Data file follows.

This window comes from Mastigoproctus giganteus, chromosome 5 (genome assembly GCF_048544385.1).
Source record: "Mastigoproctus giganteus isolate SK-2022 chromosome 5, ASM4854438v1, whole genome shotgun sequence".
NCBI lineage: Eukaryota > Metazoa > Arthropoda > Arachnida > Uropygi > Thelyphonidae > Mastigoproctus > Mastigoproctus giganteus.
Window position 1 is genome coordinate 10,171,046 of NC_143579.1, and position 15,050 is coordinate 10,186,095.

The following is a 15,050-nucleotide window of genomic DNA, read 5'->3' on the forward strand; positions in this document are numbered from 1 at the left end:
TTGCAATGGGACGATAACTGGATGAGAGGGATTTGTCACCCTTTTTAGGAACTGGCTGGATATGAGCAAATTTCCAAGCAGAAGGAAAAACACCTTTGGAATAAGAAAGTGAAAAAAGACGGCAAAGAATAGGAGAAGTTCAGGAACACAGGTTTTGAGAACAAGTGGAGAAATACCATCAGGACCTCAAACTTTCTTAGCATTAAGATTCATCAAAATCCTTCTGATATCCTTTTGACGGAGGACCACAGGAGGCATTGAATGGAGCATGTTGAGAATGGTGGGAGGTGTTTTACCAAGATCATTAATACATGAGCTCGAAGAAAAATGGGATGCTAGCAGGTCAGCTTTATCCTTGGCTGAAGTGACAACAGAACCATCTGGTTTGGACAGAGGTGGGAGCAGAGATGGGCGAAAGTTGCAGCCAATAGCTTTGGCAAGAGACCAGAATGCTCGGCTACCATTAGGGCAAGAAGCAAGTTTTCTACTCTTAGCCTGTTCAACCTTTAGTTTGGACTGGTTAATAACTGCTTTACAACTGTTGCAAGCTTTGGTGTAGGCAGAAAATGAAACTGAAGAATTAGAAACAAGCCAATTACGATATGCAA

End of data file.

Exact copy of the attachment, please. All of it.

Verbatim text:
This window comes from Mastigoproctus giganteus, chromosome 5 (genome assembly GCF_048544385.1).
Source record: "Mastigoproctus giganteus isolate SK-2022 chromosome 5, ASM4854438v1, whole genome shotgun sequence".
NCBI lineage: Eukaryota > Metazoa > Arthropoda > Arachnida > Uropygi > Thelyphonidae > Mastigoproctus > Mastigoproctus giganteus.
Window position 1 is genome coordinate 10,171,046 of NC_143579.1, and position 15,050 is coordinate 10,186,095.

The following is a 15,050-nucleotide window of genomic DNA, read 5'->3' on the forward strand; positions in this document are numbered from 1 at the left end:
TTGCAATGGGACGATAACTGGATGAGAGGGATTTGTCACCCTTTTTAGGAACTGGCTGGATATGAGCAAATTTCCAAGCAGAAGGAAAAACACCTTTGGAATAAGAAAGTGAAAAAAGACGGCAAAGAATAGGAGAAGTTCAGGAACACAGGTTTTGAGAACAAGTGGAGAAATACCATCAGGACCTCAAACTTTCTTAGCATTAAGATTCATCAAAATCCTTCTGATATCCTTTTGACGGAGGACCACAGGAGGCATTGAATGGAGCATGTTGAGAATGGTGGGAGGTGTTTTACCAAGATCATTAATACATGAGCTCGAAGAAAAATGGGATGCTAGCAGGTCAGCTTTATCCTTGGCTGAAGTGACAACAGAACCATCTGGTTTGGACAGAGGTGGGAGCAGAGATGGGCGAAAGTTGCAGCCAATAGCTTTGGCAAGAGACCAGAATGCTCGGCTACCATTAGGGCAAGAAGCAAGTTTTCTACTCTTAGCCTGTTCAACCTTTAGTTTGGACTGGTTAATAACTGCTTTACAACTGTTGCAAGCTTTGGTGTAGGCAGAAAATGAAACTGAAGAATTAGAAACAAGCCAATTACGATATGCAA